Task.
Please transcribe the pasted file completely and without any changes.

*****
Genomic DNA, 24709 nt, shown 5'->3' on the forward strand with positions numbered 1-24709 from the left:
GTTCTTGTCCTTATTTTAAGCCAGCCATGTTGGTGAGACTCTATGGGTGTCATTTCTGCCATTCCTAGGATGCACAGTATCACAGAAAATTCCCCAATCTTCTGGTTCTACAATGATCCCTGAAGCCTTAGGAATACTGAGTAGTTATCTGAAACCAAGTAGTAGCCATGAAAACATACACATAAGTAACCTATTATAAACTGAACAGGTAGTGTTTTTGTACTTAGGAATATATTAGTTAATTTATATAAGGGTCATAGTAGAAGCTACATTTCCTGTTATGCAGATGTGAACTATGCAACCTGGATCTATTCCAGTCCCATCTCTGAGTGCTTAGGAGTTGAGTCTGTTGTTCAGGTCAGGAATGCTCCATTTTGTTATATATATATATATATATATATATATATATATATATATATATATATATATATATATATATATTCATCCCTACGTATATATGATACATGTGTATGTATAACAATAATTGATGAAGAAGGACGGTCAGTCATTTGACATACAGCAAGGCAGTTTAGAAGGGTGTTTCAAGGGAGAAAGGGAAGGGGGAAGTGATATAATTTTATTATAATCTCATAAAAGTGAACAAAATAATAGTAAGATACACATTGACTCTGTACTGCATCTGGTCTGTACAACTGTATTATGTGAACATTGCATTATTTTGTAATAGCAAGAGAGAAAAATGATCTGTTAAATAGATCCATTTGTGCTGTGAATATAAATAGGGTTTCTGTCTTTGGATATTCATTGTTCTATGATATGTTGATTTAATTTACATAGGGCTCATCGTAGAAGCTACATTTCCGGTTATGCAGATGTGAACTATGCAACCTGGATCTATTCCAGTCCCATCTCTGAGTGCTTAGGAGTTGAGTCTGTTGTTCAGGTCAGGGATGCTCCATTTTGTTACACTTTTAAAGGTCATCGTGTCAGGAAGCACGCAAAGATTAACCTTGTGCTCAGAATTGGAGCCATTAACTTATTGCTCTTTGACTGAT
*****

Genomic DNA, 24709 nt, shown 5'->3' on the forward strand with positions numbered 1-24709 from the left:
GTTCTTGTCCTTATTTTAAGCCAGCCATGTTGGTGAGACTCTATGGGTGTCATTTCTGCCATTCCTAGGATGCACAGTATCACAGAAAATTCCCCAATCTTCTGGTTCTACAATGATCCCTGAAGCCTTAGGAATACTGAGTAGTTATCTGAAACCAAGTAGTAGCCATGAAAACATACACATAAGTAACCTATTATAAACTGAACAGGTAGTGTTTTTGTACTTAGGAATATATTAGTTAATTTATATAAGGGTCATAGTAGAAGCTACATTTCCTGTTATGCAGATGTGAACTATGCAACCTGGATCTATTCCAGTCCCATCTCTGAGTGCTTAGGAGTTGAGTCTGTTGTTCAGGTCAGGAATGCTCCATTTTGTTATATATATATATATATATATATATATATATATATATATATATATATATATATATATATATATTCATCCCTACGTATATATGATACATGTGTATGTATAACAATAATTGATGAAGAAGGACGGTCAGTCATTTGACATACAGCAAGGCAGTTTAGAAGGGTGTTTCAAGGGAGAAAGGGAAGGGGGAAGTGATATAATTTTATTATAATCTCATAAAAGTGAACAAAATAATAGTAAGATACACATTGACTCTGTACTGCATCTGGTCTGTACAACTGTATTATGTGAACATTGCATTATTTTGTAATAGCAAGAGAGAAAAATGATCTGTTAAATAGATCCATTTGTGCTGTGAATATAAATAGGGTTTCTGTCTTTGGATATTCATTGTTCTATGATATGTTGATTTAATTTACATAGGGCTCATCGTAGAAGCTACATTTCCGGTTATGCAGATGTGAACTATGCAACCTGGATCTATTCCAGTCCCATCTCTGAGTGCTTAGGAGTTGAGTCTGTTGTTCAGGTCAGGGATGCTCCATTTTGTTACACTTTTAAAGGTCATCGTGTCAGGAAGCACGCAAAGATTAACCTTGTGCTCAGAATTGGAGCCATTAACTTATTGCTCTTTGACTGAT